Fifteen Eighty Four

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Gods in a nutshell: divine names in the ancient Mediterranean world

Corinne Bonnet

Thales of Miletus, in the 6th century BCE, asserted that “everything is full of gods”. In his view, even inanimate things were in fact animate. His vision of the world, taken up by Plato, implies the presence of an infinite number of divinities in the kosmos, which is also inhabited by human beings. The complexity of the religious systems in Antiquity – Greek, Roman, Egyptian, Mesopotamian, Phoenician, Nabataean, Iranian, etc. – known as “polytheisms” is a fascinating issue. Not only are there a large number of divinities, implanted in thousands of places – a sanctuary, a city, a wood, a crossroads, a spring, a court, a mountain, a palace, a domestic or professional space, right down to the potter’s kiln! –, but according to the representations of the ancient people, the divinities could inhabit several places at once because of their ability to be ubiquitous, which was a divine privilege, and they also could travel, move around, leave one sanctuary to take up another. The extremely complex and dynamic nature of polytheisms, which we would be wrong to regard as chaotic, is further reinforced by the fact that each divinity is a complex entity in its own: it is attributed several genealogies, various functions and modes of intervention, different appearances and attributes, several relationships with other divinities, and a whole panoply of names. Penetrating the logic of organisation and use of this plural divine world is a challenge for contemporary historians of religions, but it was already a challenge for the Ancients themselves, who admitted that reliable knowledge of the divine world was fundamentally beyond their reach.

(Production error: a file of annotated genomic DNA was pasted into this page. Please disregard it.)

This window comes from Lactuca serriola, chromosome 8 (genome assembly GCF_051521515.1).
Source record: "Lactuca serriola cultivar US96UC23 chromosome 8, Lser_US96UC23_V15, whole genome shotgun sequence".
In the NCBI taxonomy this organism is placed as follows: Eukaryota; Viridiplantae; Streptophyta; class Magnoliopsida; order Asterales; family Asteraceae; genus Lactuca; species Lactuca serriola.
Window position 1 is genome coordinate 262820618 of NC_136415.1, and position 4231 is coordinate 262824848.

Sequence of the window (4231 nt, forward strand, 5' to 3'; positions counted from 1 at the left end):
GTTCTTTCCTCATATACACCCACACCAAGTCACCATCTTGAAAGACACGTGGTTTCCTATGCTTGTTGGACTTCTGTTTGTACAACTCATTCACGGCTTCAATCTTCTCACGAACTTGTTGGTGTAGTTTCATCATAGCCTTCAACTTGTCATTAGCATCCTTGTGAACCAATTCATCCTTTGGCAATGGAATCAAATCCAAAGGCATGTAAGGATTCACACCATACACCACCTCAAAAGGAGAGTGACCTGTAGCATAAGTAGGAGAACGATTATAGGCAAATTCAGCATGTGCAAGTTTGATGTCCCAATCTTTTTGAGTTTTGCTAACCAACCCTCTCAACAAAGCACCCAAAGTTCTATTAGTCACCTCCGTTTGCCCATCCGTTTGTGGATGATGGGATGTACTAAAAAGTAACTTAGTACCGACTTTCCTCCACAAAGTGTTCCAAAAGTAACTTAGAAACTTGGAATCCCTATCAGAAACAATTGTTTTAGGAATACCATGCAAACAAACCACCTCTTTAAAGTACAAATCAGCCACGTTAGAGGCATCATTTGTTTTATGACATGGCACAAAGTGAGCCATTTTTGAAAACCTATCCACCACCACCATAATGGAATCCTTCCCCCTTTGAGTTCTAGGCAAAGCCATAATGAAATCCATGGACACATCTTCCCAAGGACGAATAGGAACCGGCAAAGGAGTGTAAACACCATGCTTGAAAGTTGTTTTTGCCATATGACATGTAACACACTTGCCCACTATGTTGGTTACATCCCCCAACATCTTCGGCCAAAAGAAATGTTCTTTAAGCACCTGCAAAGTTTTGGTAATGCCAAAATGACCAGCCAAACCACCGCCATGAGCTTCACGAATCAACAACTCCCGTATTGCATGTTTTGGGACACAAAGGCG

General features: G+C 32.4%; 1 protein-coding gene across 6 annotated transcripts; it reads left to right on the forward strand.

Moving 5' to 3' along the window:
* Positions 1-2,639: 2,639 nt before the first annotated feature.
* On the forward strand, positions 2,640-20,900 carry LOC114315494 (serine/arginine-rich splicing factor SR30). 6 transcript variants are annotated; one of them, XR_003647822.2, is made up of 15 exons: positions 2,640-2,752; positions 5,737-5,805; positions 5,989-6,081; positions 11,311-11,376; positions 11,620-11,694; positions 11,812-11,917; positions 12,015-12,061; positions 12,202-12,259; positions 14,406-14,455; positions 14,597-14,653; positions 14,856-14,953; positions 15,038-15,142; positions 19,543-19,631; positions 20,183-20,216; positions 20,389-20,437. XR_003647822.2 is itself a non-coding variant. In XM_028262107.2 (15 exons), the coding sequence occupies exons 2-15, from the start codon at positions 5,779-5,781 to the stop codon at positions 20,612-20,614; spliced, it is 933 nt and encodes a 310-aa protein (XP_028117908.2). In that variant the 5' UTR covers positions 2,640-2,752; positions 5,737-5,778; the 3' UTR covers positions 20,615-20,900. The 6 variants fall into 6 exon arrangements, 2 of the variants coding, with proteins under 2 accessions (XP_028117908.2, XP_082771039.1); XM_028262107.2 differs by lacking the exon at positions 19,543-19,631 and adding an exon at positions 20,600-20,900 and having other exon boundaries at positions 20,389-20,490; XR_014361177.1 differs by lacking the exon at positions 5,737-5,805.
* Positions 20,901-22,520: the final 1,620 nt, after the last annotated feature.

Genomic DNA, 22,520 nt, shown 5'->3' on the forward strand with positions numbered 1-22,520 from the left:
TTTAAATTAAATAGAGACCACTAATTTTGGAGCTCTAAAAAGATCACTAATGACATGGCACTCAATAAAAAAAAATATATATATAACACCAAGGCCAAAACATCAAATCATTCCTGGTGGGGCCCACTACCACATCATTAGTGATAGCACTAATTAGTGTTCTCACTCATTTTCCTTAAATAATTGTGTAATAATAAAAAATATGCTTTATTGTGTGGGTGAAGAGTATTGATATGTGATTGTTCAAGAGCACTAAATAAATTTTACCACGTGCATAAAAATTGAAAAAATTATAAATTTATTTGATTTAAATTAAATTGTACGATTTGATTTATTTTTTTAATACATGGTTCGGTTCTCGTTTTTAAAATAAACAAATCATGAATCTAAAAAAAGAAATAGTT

Yet shaping, building, implanting and honouring a this immense network of divine powers only makes sense because people set up various forms of interaction with them. Building places of worship, erecting statues made of materials that are often precious, mobilising staff to take care of the gods comes at a considerable cost: it is an investment that societies make, collectively or individually, in an attempt to try to benefit from the protection of superhuman entities.

I say “try”, because the interaction between men and gods is profoundly asymmetrical and its outcome is never certain. The god can refuse to listen to the prayers and help, and can even turn against humans by distributing epidemics and violence, famine and earthquakes. In such a context, the names people use in their dealings with the gods are of crucial importance. They are used to clearly identify the divine interlocutor, or interlocutors (because an offering can be made to several associated deities: “Baal Shamem and Baal of Byblos and the assembly of the holy gods of Byblos”), to specify the function(s) that are addressed. Names, understood in the broad sense of proper nouns, associated with epithets or other qualifications, also make it possible to praise, honour or acclaim a deity by emphasising his or her qualities, in a captatio benevolentiae (“the Great Goddess All-Saviour Isis”).